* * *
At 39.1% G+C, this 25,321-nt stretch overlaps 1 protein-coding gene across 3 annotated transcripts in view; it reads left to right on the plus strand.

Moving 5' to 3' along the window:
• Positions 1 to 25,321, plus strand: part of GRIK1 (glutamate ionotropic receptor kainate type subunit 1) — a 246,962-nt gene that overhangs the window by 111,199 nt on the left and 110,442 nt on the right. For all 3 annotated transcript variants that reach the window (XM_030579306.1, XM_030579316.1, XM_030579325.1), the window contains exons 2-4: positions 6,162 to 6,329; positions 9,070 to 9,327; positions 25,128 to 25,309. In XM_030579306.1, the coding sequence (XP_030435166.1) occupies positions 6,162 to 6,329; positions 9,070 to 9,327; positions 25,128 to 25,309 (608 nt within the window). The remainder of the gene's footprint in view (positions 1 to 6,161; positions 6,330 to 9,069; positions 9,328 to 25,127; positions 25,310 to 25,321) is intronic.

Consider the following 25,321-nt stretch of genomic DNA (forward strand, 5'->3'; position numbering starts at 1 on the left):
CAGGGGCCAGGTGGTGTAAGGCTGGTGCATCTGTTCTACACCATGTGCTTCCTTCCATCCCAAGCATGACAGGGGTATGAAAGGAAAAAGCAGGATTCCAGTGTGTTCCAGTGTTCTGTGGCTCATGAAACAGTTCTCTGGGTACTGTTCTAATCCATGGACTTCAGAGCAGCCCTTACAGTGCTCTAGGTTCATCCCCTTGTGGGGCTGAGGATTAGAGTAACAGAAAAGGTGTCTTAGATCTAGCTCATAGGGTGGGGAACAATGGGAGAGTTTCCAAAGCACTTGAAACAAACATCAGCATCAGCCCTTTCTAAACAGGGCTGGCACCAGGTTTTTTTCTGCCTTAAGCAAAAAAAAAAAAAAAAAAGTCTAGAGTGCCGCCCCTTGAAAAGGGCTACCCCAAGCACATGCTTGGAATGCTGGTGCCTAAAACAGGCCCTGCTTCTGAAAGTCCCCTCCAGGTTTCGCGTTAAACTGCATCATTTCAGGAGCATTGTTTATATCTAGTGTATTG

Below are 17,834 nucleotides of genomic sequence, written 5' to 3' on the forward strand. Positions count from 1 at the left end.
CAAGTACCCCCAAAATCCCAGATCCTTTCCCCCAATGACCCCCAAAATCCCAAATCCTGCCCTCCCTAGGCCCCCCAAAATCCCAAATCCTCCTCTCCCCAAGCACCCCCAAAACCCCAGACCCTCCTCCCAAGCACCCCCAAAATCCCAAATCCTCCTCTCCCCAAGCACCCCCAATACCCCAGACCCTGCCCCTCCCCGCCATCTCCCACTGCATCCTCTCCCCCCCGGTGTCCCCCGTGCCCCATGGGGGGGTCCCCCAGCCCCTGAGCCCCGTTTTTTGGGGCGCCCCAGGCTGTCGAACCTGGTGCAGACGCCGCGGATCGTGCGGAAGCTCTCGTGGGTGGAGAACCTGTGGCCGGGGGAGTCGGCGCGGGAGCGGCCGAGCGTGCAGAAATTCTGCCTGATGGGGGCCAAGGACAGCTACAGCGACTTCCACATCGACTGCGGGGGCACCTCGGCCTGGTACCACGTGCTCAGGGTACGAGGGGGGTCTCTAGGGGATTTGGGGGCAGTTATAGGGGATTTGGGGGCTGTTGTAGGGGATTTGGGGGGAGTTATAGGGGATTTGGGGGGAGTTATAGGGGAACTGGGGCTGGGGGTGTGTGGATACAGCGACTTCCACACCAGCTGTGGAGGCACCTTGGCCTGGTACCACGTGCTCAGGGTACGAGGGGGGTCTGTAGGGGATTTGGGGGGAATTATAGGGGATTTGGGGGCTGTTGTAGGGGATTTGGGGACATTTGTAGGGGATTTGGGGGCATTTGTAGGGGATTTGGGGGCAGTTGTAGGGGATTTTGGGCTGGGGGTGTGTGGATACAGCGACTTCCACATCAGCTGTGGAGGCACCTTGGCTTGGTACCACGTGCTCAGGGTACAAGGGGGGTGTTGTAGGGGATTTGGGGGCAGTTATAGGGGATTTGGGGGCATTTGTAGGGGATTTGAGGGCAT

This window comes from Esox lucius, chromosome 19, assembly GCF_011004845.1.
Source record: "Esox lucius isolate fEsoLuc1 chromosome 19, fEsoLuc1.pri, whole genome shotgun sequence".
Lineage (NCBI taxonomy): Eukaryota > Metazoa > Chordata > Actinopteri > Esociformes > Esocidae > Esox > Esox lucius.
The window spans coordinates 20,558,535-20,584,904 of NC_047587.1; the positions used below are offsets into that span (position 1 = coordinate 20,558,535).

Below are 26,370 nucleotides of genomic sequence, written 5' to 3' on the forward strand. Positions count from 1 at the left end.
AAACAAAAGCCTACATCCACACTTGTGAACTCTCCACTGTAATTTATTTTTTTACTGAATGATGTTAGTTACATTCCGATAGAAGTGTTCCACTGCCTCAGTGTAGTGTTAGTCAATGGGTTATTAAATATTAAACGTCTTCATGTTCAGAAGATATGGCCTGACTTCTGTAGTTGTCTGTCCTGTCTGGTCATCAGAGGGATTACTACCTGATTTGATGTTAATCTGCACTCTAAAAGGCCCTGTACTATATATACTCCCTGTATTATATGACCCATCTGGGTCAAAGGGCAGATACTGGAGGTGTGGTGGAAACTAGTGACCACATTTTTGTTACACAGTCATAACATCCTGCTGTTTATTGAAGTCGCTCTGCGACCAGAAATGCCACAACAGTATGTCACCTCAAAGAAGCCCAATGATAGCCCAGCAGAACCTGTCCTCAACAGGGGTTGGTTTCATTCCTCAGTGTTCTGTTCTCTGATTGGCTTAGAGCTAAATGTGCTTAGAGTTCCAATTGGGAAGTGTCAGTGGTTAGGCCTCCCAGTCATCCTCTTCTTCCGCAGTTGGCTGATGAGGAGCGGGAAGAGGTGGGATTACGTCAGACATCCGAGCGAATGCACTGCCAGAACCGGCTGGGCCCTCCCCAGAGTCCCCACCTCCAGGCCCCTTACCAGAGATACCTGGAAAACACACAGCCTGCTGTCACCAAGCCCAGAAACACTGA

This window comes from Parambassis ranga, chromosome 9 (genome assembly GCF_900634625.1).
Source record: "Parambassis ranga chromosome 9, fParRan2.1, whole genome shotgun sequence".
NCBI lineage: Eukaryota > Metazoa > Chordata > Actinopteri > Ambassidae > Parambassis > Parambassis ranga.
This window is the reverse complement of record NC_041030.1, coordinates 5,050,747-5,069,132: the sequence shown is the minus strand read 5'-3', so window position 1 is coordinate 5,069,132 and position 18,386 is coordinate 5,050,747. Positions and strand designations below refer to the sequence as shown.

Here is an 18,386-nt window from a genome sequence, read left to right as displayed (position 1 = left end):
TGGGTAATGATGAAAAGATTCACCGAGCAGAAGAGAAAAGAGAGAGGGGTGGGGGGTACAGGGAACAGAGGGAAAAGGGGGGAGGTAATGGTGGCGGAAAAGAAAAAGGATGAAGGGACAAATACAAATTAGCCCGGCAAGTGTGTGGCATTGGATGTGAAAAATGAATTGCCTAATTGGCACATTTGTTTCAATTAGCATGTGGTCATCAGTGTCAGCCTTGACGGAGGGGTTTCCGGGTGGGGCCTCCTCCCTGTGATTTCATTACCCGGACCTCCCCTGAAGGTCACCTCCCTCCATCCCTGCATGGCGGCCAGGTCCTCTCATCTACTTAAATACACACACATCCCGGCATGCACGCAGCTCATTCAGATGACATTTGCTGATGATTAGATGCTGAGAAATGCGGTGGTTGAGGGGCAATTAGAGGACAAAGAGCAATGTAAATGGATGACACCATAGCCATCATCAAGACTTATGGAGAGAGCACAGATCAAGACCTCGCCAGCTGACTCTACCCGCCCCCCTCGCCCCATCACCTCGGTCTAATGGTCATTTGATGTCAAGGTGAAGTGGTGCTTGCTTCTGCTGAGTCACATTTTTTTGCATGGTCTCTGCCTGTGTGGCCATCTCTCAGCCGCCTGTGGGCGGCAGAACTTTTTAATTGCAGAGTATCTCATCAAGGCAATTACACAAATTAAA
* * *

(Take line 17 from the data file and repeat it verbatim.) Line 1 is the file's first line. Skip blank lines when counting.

This window is the reverse complement of record NC_041030.1, coordinates 5,050,747-5,069,132: the sequence shown is the minus strand read 5'-3', so window position 1 is coordinate 5,069,132 and position 18,386 is coordinate 5,050,747. Positions and strand designations below refer to the sequence as shown.